No one was prepared. Gathering as much canned food or bottled water would do for only a fraction of what we were yet to know. I would’ve have never predicted how different our lives would become, for I was ignorant on the cause. I guess I had a certain hope lying inside that my beautiful island would withhold. No one knew what would await us.
I consider myself lucky, if luck means less unfortunate, on the fact that I sleep on my roof every night and that I watched a beast from my kitchen’s window. I did not know then that as I heard the shrieking voice of the unmerciful wind blowing hard on our home, I was a part of those “lucky” ones who would still have one. I did not know, as I looked on the revengeful rain, of the many tales being written on that moment. How many people stood behind doors, their lives against nature, to protect their loving fortress. Or how many had to flee in the midst of chaos and destruction as their homes became history covered in water. Or how the idea of safety, for some, was attainable by risking their lives. Yet there is still much from which I am ignorant even now, and so many stories beyond which I would ever imagine.
Some say it entered as category 5, others say 4, but to us “lucky” folks it hit as if it was 10. From our window we could see the persevered pines of our neighbors giving their fight, but falling nevertheless, victim to a harsher blow of nature. If only fallen pines were our biggest worry, I wouldn’t be sitting here with a flashlight three months later writing about such an event.
All around me I could hear the whistling sounds of the wind blowing hard, creeping upon anything it set its mind to destroy. It was a dark day since the early morning as power bade its long farewell upon my house and my beautiful island. But it was yet to become a dark day in our history.
Sometime around the afternoon, all chaos ceased only to catch its breath, while we opened the doors to see a glimpse of its aftermath. It was nothing then, just a couple of branches and trees from what my eyes could see. A short time after, the revengeful nature came back for anything it might’ve missed on the first trial. Now the powerful winds attacked from the left side, never stopping for a break until I woke up the next day of September 21st.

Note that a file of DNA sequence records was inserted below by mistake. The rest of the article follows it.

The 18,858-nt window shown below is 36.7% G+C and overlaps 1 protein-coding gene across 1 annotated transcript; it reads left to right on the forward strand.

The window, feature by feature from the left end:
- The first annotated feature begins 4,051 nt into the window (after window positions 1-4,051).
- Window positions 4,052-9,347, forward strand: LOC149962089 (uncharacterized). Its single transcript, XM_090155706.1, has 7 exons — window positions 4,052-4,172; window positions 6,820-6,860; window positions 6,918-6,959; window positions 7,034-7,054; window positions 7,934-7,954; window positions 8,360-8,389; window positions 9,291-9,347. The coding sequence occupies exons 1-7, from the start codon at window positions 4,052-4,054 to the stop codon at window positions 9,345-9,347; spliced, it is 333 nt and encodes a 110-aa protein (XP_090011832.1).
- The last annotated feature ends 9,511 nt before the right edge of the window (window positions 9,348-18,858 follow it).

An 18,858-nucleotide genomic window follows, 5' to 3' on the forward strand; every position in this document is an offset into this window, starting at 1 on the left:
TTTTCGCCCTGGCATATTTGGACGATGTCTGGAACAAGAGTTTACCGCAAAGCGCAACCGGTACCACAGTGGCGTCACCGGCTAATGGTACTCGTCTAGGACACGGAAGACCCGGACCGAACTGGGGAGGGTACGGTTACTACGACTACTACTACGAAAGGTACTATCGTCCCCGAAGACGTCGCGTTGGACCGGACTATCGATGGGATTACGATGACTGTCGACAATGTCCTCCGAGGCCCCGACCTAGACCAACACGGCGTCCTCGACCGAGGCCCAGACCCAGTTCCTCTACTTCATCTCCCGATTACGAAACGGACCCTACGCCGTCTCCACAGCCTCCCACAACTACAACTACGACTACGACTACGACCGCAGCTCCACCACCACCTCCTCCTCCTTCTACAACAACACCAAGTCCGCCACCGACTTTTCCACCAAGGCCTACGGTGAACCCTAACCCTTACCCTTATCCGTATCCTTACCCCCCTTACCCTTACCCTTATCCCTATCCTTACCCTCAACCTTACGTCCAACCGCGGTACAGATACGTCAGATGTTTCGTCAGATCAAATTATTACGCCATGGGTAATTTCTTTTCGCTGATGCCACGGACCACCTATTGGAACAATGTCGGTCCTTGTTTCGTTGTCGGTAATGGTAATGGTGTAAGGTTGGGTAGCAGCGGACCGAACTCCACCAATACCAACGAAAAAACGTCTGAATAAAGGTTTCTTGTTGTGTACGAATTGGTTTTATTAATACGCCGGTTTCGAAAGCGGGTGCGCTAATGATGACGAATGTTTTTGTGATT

I was in a capsule hidden from reality, my only view being fallen pines and front gates. It was when we first got into the car and rode through the streets that I came to the sad realization; the Puerto Rico I knew, my Puerto Rico, was not the same.
The moment we came onto the road for the first time was when we truly grasped the idea of what had happened. Everything that had once been straight was all struck down. Every electricity post on the floor with its wires tangled up, either kissing the roads, or strangling whichever house it fell upon. The biggest of trees all pulled from their roots and into the streets and houses. With hardly one withstanding house made out of wood as most were separated from their roofs. And certain streets with no way out as the flood covered its entrance.
It was all an event; the everlasting stain of such a devastating hurricane. The car ride was the slowest I have ever had and the views from my window, a hurtful scene. Even still it wasn’t the torn homes and streets that hurt the most, but what stood behind every single one. The new mission was not only restoring our beautiful island itself but igniting the flickering hope of every being that had for years tried to lift it up and was now caught up in a deep nostalgic abyss.
The events of a single day will mark us for years to come, but there is no room for constant weeping. When a country needs rebuilding, people need to step up and assume the job for this is only the very start of a long journey to come.
Click here for more pictures taken by me from the car window.